The Day Before Surgery

26 Nov

So far in our cancer journey we have tried:

  • photo-dynamic therapy (laser)
  • cryotherapy
  • topical chemo
  • topical acne creams

Tomorrow we jump into the surgery category. The one I wanted to avoid, but know that I will not be able to.  Cora’s biopsy sites show a complete scoop out of her skin and they were just biopsies.  Tomorrow Cora will have a tumor removed from her lower eyelid.  You can see it in this photo pretty well.  You can also see a bunch of little bumps. Each and every bump is skin cancer.  This gives you a little idea how her whole body is riddled with this little cancers.  Little cancers that might eventually grow big like the one under her eye.

It’s a tricky surgery, as the mole itself is in her eyelashes.  They will carefully try to keep all of her eyelashes and also keep the muscles of the eyelid in tact.  They explained to us the inner muscles of the lid and how they work, but in all honesty, all I was thinking about was the possibility of this surgery changing that amazing eye.

You see, these amazing eyes would stare at me each day, multiple times a day over the computer screen, while I was trying to memorize the face, the voice, the eyes of a child I had not yet met.  I knew those eyes by memory the day we met her and they are like little windows into her soul.

But it is very important that we go at this mole surgically because sadly sometimes people lose their eye to skin cancer if the cancer grows into the eye socket.  The surgeon will scoop out what he thinks is a good margin and send it to the lab while Cora sleeps under general sedation.  The lab will share if the margins are clear and if not, he’ll take more.  Unfortunately, this is not mohs surgery, so if there is not clear margins, we will not know where exactly the margins were unclear and he will have to widen his “scoop” all around, not just in the area that had the unclear margins. (Make sense?)  So pray for a shallow tumor that enables the smallest amount of skin to be taken out.  A woman we met with Cora’s condition told us that this surgery – identical to what Cora is having done – was the first surgery that changed her appearance.  Praying that child-skin heals better, faster and with less scaring.

We can not do mohs because it is done with no sedation in older teens/adults – not a 5-yr-old.  There is no proper way to sedate her at the Mohs clinic.  Her surgeon is a widely respected, intelligent surgeon who only works on eyes and eyelids, so she is in good hands and we trust him.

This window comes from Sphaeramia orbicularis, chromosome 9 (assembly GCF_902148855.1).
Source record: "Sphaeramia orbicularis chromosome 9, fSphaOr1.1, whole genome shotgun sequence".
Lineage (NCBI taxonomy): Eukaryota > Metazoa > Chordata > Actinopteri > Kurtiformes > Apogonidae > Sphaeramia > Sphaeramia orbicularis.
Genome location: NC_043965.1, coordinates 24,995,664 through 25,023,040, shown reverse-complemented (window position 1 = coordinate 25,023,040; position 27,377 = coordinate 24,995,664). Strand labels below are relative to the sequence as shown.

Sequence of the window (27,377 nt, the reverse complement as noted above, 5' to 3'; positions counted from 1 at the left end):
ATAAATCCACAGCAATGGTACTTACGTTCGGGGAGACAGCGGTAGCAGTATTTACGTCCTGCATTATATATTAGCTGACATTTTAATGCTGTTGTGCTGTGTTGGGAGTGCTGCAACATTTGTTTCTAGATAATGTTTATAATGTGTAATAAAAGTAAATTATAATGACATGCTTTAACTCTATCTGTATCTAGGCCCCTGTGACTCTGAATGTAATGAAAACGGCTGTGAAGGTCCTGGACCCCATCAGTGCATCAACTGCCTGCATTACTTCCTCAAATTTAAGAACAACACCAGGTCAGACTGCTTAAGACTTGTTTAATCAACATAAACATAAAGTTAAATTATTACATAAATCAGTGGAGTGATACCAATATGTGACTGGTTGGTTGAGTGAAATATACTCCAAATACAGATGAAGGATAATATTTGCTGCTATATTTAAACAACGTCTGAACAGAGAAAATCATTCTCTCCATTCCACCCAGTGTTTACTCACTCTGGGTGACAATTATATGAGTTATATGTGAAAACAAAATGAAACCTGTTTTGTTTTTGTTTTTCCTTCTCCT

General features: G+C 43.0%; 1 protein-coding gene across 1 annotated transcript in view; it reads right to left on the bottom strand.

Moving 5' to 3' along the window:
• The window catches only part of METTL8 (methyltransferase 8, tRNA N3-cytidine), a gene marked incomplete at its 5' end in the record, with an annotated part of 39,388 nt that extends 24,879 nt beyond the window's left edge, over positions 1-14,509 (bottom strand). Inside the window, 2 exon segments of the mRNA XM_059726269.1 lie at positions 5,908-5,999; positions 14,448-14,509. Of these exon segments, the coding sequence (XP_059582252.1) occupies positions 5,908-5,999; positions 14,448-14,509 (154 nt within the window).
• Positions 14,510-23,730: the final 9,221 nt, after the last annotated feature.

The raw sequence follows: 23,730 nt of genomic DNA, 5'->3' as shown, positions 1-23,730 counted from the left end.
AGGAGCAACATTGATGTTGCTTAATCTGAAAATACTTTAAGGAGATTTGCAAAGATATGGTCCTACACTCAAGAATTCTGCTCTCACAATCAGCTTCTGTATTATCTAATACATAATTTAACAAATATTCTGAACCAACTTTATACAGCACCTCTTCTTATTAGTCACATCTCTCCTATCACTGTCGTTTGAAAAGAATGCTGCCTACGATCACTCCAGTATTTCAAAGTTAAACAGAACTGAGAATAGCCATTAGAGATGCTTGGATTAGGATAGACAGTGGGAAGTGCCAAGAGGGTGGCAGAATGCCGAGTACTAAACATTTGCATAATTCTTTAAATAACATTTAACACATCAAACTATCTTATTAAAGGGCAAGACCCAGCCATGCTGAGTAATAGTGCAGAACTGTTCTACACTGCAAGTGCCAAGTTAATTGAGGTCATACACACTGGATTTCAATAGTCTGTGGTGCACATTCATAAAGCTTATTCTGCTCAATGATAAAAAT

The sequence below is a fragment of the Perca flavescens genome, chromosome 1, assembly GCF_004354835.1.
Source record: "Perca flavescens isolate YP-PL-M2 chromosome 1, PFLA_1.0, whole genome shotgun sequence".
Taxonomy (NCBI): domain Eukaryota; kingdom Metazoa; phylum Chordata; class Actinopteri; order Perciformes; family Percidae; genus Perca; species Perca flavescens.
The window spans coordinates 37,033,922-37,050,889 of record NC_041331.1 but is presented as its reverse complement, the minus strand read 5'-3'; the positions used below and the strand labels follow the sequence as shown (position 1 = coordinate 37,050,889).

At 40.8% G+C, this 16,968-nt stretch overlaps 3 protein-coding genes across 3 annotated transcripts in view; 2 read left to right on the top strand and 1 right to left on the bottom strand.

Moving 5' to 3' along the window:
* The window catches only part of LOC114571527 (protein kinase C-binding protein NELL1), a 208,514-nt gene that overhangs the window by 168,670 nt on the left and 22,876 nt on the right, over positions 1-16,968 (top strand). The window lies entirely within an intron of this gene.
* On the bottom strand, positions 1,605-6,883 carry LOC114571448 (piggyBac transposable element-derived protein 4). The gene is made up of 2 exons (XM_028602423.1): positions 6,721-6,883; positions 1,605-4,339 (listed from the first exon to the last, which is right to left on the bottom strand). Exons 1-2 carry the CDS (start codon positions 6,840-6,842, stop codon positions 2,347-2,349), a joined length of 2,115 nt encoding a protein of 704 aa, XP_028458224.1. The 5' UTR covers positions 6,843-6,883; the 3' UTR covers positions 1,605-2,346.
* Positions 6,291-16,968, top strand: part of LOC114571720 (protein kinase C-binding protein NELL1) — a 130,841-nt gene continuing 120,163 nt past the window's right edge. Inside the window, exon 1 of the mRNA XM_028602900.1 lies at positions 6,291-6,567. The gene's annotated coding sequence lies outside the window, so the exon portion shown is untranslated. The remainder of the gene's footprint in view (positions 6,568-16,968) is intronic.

At this point in her walk with this she knows she has, as she puts it, “lots of cancers”.  She knows that we’re trying to get rid of the cancers.  She knows that she’s going to have surgery and this brings up all kinds of memories and emotions of going to the hospital in Seoul for surgery.  Apparently alone, according to her memories. (It’s hard to read things like this when I think about that.)  But she is now also secure in the fact that mommies and daddies go TO the hospital with their babies.  (Forever, my sweet girl!)

Is this surgery a big deal?  Not in the grand scheme of things in life, of course.  But it’s the start of a new way of treating her cancers that I wanted to avoid at all cost.  Our dermatologist wants to try a new sedating and “scraping” method to see how that works.  Sounds lovely.  “Will it scar?”  “Yes, with her skin tone, there will be scaring unfortunately”.  “Lovely.”

Our appointment at Mayo is in a few weeks and we will be seeing a man who is well-versed in Cora’s condition who will hopefully lead us on a not-yet-known path to treating Cora without scaring up her beautiful body more than it already is.  Pipe dream, probably, but I’m holding on to that dream.

So today I finish my monthly writing obligations, fill my pantry with favorite foods and get ready to hunker down for a few days while she heals.   Keep her and the doctors in your thoughts and prayers!

And just for fun, a little glimpse at little Cora reading. The girl can tell a good story. 😉  (“glad” is a new word in her vocab as of a couple weeks ago.  She finds as many ways possible to use it while reading. 😉  ) Oh, and though this little girl could care less about her Barbies, her BFF at school apparently loves them. Every woman in her stories is named Barbie in her friend M’s honor.  Even Pocahontas.

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4 Responses to “The Day Before Surgery”

  1. Nora November 26, 2012 at 4:42 pm #

    I am sending you all so much love and healing energy.

  2. Vanessa November 26, 2012 at 7:35 pm #

    I’ll keep Cora in my prayers. ((hugs))

  3. grammom November 26, 2012 at 9:20 pm #

    Cora will be in our prayers.

  4. Jenn November 29, 2012 at 1:02 pm #

    This post just makes my eyes welled up every time I read. Thank you so much for diligently posting the updates. And the video clip is so precious. Cora is such a sweet child – just the daughter every mom would dream of having! I think of you and Cora all the time. You will be in my prayers.

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